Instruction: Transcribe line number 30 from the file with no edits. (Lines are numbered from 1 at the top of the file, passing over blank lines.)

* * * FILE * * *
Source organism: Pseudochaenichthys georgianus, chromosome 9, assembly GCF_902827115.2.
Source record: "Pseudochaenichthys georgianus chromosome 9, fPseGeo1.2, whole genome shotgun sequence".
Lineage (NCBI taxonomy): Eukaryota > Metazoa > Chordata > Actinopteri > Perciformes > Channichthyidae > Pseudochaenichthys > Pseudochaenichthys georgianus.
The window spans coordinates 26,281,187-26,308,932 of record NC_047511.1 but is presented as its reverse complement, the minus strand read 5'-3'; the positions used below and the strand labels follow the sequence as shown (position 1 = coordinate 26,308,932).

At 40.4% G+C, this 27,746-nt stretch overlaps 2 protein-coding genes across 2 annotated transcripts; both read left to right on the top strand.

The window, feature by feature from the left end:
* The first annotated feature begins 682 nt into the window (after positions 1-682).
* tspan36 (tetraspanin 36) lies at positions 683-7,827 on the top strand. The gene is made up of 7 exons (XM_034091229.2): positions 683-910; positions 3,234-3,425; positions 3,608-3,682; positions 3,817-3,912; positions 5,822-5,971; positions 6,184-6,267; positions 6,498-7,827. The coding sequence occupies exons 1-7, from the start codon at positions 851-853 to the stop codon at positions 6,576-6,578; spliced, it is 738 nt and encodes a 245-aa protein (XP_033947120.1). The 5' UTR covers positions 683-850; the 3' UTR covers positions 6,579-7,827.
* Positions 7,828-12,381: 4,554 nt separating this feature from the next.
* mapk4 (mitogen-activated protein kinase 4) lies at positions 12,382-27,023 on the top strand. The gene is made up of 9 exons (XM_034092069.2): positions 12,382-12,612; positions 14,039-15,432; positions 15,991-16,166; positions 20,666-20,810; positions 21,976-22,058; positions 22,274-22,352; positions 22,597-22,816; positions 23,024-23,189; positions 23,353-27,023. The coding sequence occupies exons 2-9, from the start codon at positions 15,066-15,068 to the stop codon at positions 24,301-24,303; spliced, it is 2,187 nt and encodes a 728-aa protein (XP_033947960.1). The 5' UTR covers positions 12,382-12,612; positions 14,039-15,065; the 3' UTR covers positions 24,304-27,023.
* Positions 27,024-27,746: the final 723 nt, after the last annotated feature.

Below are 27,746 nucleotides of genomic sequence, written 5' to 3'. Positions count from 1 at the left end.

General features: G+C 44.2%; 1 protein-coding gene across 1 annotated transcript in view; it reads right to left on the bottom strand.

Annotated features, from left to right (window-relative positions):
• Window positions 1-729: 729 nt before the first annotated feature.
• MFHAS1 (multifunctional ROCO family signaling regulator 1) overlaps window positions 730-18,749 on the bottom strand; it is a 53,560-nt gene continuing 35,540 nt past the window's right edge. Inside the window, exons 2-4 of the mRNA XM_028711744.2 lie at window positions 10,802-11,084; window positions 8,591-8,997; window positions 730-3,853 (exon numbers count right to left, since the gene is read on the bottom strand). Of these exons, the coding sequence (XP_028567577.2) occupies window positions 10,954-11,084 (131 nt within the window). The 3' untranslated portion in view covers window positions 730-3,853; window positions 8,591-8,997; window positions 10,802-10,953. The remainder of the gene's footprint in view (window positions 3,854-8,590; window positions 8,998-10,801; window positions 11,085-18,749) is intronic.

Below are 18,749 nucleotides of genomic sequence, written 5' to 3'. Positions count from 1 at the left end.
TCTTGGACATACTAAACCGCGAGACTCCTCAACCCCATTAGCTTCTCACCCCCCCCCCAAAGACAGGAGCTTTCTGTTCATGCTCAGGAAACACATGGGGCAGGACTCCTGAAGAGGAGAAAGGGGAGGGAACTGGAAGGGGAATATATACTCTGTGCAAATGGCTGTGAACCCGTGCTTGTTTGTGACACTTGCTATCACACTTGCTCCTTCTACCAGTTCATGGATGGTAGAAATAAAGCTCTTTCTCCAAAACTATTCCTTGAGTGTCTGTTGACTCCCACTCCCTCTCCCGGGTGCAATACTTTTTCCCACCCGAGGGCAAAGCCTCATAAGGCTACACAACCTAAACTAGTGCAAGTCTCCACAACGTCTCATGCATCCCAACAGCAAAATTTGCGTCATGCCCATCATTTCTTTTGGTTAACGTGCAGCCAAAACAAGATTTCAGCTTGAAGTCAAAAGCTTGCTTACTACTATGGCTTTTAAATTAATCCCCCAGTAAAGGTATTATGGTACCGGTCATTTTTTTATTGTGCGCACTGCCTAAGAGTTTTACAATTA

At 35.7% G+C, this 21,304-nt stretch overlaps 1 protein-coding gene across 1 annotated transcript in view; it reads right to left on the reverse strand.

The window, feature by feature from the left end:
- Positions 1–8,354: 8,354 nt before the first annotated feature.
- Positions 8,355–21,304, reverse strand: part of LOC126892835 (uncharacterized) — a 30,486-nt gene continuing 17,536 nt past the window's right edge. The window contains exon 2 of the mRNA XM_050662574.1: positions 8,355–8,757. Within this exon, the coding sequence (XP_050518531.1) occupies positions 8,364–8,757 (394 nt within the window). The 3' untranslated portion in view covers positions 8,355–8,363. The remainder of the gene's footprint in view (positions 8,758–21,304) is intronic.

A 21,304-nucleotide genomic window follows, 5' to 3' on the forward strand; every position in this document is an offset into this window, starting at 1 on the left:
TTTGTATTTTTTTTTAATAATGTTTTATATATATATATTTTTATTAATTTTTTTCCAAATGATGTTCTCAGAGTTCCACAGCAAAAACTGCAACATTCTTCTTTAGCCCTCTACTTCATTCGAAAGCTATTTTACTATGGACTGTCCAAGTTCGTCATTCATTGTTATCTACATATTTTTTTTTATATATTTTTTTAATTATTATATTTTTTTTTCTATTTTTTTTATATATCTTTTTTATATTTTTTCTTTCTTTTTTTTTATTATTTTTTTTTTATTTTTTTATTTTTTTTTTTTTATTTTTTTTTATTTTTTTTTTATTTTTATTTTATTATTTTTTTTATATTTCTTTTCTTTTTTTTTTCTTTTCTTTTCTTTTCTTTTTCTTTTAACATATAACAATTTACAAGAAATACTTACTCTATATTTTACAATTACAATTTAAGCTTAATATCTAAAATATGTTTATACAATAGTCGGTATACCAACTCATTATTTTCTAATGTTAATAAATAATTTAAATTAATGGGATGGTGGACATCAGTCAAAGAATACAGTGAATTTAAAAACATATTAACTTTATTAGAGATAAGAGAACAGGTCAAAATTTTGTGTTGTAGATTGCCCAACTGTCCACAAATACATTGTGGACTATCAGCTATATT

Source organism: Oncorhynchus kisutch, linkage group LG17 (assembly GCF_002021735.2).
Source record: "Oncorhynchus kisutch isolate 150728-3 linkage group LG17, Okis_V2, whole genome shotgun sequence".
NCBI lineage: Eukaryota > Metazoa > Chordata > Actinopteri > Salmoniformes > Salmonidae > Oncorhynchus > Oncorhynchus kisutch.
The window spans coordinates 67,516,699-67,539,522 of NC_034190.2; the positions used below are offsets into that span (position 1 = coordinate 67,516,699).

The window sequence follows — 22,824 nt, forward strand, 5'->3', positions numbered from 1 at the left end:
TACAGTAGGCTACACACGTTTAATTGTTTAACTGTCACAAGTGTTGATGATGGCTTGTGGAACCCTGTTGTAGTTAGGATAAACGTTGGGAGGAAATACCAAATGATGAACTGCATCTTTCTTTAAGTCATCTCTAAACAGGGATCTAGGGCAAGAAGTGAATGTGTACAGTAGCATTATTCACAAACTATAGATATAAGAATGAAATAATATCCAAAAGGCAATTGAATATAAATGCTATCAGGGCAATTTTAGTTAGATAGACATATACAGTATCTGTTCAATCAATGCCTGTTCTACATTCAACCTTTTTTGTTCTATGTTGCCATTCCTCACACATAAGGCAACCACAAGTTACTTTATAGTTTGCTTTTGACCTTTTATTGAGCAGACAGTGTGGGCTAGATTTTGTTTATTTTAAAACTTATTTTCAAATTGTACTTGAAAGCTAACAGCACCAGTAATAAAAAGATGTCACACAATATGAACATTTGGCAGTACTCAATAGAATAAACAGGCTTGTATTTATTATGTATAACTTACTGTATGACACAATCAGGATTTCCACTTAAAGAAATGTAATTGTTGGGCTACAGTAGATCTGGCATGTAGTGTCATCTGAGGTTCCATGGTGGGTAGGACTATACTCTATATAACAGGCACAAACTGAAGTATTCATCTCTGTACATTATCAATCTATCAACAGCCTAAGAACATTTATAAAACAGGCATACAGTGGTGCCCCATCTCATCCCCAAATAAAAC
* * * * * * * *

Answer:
TACAGTAGGCTACACACGTTTAATTGTTTAACTGTCACAAGTGTTGATGATGGCTTGTGGAACCCTGTTGTAGTTAGGATAAACGTTGGGAGGAAATACCAAATGATGAACTGCATCTTTCTTTAAGTCATCTCTAAACAGGGATCTAGGGCAAGAAGTGAATGTGTACAGTAGCATTATTCACAAACTATAGATATAAGAATGAAATAATATCCAAAAGGCAATTGAATATAAATGCTATCAGGGCAATTTTAGTTAGATAGACATATACAGTATCTGTTCAATCAATGCCTGTTCTACATTCAACCTTTTTTGTTCTATGTTGCCATTCCTCACACATAAGGCAACCACAAGTTACTTTATAGTTTGCTTTTGACCTTTTATTGAGCAGACAGTGTGGGCTAGATTTTGTTTATTTTAAAACTTATTTTCAAATTGTACTTGAAAGCTAACAGCACCAGTAATAAAAAGATGTCACACAATATGAACATTTGGCAGTACTCAATAGAATAAACAGGCTTGTATTTATTATGTATAACTTACTGTATGACACAATCAGGATTTCCACTTAAAGAAATGTAATTGTTGGGCTACAGTAGATCTGGCATGTAGTGTCATCTGAGGTTCCATGGTGGGTAGGACTATACTCTATATAACAGGCACAAACTGAAGTATTCATCTCTGTACATTATCAATCTATCAACAGCCTAAGAACATTTATAAAACAGGCATACAGTGGTGCCCCATCTCATCCCCAAATAAAAC